-

Friday, May 13, 2011

Sleep, Creep, Leap and a Bit of Sweet

I must apologize for my lack of posts and visits lately. The culprit, Fishing Creek Greenhouse. Remember this picture from way back in March?

Now, feast your eyes upon this!

And this!

Yes siree "Bob", We're a bloomin', Bigtime! Well, Fishing Creek is anyway. Me? Not so much.

Mound October 2010

You see, last year I decided I wanted to plant a simple flower garden; my first. Although I have planted quite a few larger flower gardens in my time, I've never actually had one of my very own. I've designed herb gardens and perennial gardens and even one knot garden for others, just as a hobby, but personally, except for a few decorative accents, I've always gone by the way of a veggie garden. Now that I live in "farm country," here in Central PA, and don't actually have to do farm work, I'm delighted to visit the neighborhood stands for the fresh produce of the day.

I haven't learned the seasonal calendar quite yet but I don't mind, surprise crops excite our menu. I have, discovered however that the season begins with baked goods. All kinds of goodies!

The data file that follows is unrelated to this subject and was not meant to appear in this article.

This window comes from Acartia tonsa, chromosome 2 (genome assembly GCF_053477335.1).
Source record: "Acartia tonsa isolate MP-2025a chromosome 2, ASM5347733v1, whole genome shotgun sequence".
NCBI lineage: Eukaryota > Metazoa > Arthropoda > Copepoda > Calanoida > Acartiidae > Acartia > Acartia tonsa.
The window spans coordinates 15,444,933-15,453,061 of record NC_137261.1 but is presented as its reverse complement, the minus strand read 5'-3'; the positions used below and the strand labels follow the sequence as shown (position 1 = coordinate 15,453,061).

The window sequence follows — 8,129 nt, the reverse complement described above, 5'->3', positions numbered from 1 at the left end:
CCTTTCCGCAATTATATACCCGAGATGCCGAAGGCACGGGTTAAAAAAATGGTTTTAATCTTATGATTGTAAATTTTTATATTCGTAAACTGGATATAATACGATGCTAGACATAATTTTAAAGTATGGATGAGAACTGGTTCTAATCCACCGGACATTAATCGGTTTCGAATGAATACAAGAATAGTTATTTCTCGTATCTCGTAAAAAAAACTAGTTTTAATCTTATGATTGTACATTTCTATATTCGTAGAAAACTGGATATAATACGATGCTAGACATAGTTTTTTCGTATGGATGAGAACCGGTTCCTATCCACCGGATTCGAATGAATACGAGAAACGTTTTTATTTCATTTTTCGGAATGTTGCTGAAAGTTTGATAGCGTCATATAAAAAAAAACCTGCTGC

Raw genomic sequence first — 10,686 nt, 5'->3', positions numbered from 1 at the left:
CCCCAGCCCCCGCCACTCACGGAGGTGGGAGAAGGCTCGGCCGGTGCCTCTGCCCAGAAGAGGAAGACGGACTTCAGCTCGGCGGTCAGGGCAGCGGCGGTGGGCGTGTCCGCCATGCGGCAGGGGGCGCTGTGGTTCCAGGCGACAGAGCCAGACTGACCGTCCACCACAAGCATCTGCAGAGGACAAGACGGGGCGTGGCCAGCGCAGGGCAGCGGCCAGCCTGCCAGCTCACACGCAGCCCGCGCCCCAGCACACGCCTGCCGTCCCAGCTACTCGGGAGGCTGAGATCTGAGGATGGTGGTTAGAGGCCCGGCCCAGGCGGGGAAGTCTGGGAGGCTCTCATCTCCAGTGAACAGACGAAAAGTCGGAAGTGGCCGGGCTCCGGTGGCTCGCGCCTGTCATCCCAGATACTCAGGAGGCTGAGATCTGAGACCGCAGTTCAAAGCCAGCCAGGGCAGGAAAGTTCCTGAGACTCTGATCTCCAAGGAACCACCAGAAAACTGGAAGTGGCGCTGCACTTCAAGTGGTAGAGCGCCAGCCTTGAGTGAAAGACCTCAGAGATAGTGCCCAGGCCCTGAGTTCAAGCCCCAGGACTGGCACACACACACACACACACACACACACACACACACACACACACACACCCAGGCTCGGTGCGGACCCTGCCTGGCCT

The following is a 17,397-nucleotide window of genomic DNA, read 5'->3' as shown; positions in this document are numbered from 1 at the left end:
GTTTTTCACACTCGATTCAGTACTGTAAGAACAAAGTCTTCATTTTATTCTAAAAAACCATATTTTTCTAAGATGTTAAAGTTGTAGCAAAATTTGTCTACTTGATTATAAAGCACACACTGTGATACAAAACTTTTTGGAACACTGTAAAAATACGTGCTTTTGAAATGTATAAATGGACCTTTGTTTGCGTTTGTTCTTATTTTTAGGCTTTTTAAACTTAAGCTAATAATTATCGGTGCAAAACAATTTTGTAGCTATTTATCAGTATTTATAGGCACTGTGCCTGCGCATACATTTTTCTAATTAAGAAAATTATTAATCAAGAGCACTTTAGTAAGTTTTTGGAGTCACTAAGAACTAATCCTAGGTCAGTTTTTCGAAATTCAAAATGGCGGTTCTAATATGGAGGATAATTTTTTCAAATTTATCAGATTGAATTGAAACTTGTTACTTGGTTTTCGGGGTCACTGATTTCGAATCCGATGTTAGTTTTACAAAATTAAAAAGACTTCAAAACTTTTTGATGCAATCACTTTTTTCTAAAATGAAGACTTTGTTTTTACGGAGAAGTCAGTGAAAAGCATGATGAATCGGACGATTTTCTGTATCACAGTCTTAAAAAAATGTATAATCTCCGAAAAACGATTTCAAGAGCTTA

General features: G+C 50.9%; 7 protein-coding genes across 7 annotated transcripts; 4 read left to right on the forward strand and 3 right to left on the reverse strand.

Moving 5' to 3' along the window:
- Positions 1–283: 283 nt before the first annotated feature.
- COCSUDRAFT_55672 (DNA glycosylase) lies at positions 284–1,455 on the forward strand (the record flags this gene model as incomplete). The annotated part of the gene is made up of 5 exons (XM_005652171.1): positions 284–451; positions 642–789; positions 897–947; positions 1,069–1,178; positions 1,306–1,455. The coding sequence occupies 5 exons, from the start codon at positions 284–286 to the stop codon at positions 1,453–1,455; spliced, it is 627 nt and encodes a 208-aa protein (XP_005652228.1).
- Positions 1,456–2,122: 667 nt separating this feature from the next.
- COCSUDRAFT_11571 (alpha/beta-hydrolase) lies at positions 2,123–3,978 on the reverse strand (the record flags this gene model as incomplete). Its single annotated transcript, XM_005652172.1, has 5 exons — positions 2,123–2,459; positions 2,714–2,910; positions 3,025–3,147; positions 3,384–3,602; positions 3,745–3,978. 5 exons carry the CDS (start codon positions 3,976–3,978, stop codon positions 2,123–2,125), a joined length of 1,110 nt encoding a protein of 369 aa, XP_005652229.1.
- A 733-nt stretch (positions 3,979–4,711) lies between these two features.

My approach to my new flower garden was rather cavalier. Oh, mind you, I drew sketches and graphs and wrote little note cards just like normal but, I pretty much tossed them mid stream. Figuratively that is. You see, I'm a clipper. If you spy me snooping about one of your plants or trees, don't be too alarmed until, you see this.

These are my trusty scissors. They are with me at all times. (not on my trips to Idaho of course:) I can whip them out in a moments notice if something strikes my fancy.

For instance, see this Red Twig Dogwood? I call it my Pizza Hut plant. Two years ago last December, when I was still living in New York, I made my usual 5 hour trek up to PA to check on the house. Alone and hungry, I decided to pick up something to nibble at on my way home. As I pulled into the Pizza Hut parking lot, what to my wondering eyes should appear, but this blazing red twig of a thing resting on a blanket of snow. I'm not sure if it was the way the neon sign was glowing or if my tired eyes were playing tricks on me but I immediately knew I had to have a piece. Plant piece not pizza piece, yet:) Out came my trusty scissor. Ever so gingerly I plowed through the snow bank, looked left, then right and then, SNIP! It was mine. Little did I know what it was and little did I care. I liked it and that, was That. The personal pan pizza supreme, not too much. There are many more clipping stories but I'll spare you, this time:)